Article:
Nitrogen might not get spoken about as much as other atmospheric chemicals like oxygen or carbon dioxide, but that doesn’t mean it is any less important. In fact, all life on Earth requires nitrogen to survive. The nitrogen cycle is one of the most useful biogeochemical cycles to understand.
Plants and photosynthetic bacteria are the primary producers of this planet. That means they are the living things that convert sunlight into energy. All other life benefits from this process when energy moves up the food web.
Primary producers need a lot of nitrogen to be able to convert sunlight into energy. Chlorophyll is the part of a cell in these primary producers that conducts the process of photosynthesis. Chlorophyll takes a lot of nitrogen to create. So if nitrogen is limited, which it often is, then chlorophyll is also limited. Limited chlorophyll means limited photosynthesis, which means less overall energy in the system for life to benefit from.
Surprisingly, the air we breathe is only about 20% oxygen. The rest of air, almost 80%, is nitrogen gas, or N2. If there is so much nitrogen in the atmosphere, why is it often the limiting factor in plant growth?
Plants can’t utilize gaseous nitrogen. Instead, plants need nitrogen in the form of nitrate (NO3) or ammonium (NH4).
Imagine you were in a European country that only used Euros. You wouldn’t be able to use American dollars to pay for goods. To utilize your dollars, you would need to visit a bank to convert the dollars into Euros. From there, you would be able to buy baguettes, tomatoes, and cheese.
If the dollars are N2 gas and the Euros are nitrate and ammonium, what process in nature functions like the bank in this metaphor? What converts atmospheric nitrogen gas into usable ammonium and nitrate?
Understanding the nitrogen cycle will help you answer this question.
The nitrogen cycle is complex and multi-faceted. This section will briefly cover the five main processes in the cycle without focusing on the chemistry too much.
Nitrogen fixation is the process by which atmospheric nitrogen converts to ammonium. Nitrogen fixation is the equivalent of the bank in the metaphor above.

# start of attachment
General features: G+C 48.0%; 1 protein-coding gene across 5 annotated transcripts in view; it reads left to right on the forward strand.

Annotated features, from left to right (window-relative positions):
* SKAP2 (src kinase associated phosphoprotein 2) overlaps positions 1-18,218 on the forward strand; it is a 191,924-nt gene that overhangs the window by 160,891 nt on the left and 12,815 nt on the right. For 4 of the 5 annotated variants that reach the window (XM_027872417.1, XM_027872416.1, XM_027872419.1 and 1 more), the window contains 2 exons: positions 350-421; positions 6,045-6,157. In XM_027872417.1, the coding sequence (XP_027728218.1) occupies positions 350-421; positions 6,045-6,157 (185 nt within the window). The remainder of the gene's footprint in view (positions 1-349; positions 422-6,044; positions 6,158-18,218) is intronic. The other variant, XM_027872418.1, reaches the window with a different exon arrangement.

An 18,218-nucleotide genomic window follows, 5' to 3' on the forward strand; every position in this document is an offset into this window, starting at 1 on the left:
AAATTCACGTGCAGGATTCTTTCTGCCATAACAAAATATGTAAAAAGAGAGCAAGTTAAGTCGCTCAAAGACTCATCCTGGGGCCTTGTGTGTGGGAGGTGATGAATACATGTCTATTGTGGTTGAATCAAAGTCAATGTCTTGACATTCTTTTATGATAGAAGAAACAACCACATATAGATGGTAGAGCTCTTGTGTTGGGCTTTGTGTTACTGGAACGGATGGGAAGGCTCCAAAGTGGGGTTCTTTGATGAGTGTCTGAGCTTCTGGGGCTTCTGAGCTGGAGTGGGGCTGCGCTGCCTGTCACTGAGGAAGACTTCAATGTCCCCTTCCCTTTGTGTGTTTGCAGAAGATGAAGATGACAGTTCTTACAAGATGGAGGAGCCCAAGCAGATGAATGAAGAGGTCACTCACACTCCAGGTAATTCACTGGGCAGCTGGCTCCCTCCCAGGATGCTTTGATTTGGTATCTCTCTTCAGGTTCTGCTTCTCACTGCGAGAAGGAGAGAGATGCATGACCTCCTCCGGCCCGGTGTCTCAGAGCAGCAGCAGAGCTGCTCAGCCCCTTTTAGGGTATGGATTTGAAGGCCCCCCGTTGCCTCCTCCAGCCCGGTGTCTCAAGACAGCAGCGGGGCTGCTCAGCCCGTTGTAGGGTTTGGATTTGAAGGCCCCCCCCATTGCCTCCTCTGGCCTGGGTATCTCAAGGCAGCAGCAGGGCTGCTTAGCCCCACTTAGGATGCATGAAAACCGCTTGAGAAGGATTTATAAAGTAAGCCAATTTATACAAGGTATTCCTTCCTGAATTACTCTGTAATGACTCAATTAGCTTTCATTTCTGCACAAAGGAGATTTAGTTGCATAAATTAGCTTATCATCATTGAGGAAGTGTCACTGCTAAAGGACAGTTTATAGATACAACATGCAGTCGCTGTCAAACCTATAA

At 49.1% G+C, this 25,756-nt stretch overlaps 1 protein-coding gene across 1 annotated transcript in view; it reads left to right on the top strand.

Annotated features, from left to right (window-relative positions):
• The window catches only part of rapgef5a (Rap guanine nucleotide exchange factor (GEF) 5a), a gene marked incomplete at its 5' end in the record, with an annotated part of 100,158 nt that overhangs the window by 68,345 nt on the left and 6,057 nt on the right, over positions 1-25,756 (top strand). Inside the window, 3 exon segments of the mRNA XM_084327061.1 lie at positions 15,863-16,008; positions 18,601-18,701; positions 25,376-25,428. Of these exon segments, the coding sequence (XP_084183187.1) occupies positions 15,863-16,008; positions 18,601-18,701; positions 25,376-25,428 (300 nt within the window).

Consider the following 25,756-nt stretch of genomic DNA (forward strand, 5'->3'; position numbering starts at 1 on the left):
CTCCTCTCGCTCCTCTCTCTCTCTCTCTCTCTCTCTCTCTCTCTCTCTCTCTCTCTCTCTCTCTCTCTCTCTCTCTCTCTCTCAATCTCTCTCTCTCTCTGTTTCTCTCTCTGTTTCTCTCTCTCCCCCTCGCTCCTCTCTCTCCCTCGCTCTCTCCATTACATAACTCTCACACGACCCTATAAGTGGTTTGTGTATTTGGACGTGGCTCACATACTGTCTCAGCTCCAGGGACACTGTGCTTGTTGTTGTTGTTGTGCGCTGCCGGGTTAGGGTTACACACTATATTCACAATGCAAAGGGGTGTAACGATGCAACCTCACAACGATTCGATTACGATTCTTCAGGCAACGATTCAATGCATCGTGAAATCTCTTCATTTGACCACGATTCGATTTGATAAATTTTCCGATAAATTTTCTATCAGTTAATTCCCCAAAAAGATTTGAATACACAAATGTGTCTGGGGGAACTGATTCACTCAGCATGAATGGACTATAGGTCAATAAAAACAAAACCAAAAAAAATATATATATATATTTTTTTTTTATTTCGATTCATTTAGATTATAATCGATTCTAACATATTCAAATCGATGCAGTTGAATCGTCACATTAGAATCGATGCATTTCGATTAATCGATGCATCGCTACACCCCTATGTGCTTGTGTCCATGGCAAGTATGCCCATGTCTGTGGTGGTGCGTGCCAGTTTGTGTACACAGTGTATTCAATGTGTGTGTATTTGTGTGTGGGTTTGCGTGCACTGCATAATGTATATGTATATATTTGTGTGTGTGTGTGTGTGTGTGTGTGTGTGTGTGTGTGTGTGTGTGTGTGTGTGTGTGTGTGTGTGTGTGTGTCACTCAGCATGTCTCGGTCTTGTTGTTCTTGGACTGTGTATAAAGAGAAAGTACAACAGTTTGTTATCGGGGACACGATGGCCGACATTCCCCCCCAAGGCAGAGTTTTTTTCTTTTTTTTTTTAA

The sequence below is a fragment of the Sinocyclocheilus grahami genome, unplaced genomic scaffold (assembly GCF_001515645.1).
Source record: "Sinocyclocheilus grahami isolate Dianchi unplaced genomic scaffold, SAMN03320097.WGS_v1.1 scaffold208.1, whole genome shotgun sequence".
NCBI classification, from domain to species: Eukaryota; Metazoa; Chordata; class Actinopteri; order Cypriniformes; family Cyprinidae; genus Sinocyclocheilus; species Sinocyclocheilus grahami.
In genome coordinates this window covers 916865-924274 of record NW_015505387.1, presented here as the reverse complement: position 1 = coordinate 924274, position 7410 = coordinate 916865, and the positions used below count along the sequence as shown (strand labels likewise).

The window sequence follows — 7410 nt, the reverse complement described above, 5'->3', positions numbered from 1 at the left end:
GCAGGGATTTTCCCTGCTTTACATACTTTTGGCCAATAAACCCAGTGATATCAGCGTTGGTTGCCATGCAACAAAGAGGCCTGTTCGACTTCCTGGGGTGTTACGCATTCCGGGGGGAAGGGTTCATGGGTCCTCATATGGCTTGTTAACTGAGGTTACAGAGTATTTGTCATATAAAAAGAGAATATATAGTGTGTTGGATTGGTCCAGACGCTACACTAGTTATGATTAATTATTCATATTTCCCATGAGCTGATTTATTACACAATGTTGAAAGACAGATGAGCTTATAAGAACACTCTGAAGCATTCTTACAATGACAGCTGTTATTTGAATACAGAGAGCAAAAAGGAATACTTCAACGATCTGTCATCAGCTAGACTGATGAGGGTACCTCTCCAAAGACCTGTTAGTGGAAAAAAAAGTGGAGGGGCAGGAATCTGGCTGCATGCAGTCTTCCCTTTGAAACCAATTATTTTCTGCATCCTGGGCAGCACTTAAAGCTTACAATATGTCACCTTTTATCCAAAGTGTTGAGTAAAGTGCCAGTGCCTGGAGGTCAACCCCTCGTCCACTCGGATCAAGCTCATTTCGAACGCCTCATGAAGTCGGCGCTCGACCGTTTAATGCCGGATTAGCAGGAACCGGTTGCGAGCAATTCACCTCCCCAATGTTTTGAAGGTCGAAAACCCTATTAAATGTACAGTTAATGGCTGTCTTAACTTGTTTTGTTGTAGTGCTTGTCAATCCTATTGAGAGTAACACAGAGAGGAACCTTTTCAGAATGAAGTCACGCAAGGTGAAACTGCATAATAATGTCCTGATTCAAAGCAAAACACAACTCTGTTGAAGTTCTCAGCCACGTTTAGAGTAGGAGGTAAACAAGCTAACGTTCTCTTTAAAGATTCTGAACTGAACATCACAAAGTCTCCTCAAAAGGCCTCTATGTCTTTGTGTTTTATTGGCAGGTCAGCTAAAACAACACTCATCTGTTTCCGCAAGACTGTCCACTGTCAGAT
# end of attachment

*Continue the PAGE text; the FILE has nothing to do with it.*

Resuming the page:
Tiny bacteria and archaea do this important job. There are two main microbial groups that fix nitrogen. One group does the job without help from other organisms. These bacteria are called free-living bacteria. All ocean-dwelling, nitrogen-fixing bacteria are free-living. The second group associates with plant roots in a symbiotic relationship to fix nitrogen (more on them later).
All of these special bacteria contain an enzyme called nitrogenase. Nitrogenase is the only enzyme known to change N2 to ammonia (NH3). Under normal conditions, the bond between the two nitrogen atoms in N2 is strong and difficult to break. Nitrogenase decreases the amount of energy required to break the triple bond of the N2, which allows these nitrogen-fixing bacteria to turn N2 into ammonia (NH3) or ammonium (NH4).
Plants can use fixed nitrogen like ammonium as their nitrogen source, but it is not the best source. Plants rapidly suck up ammonium when it is applied to the soil. However, ammonium is toxic to plants. Plants can convert ammonium to non-toxic forms of nitrogen, but only at a certain speed. If a plant sucks up ammonium faster than it can convert ammonium to non-toxic nitrogen, the plant will start to die.
For these reasons, we should be thankful for the next step in the nitrogen cycle, which is nitrification.
Once bacteria have turned atmospheric nitrogen into ammonium, different nitrifying bacteria turn the ammonium into nitrite (NO2) through oxidation. After the nitrogen turns into nitrite, yet different species of bacteria turn it into nitrate (NO3). Nitrate is a more stable molecule than nitrite. Nitrate is the best source of nitrogen for primary producers. On land, these bacteria live in the soil. In water, these bacteria float freely.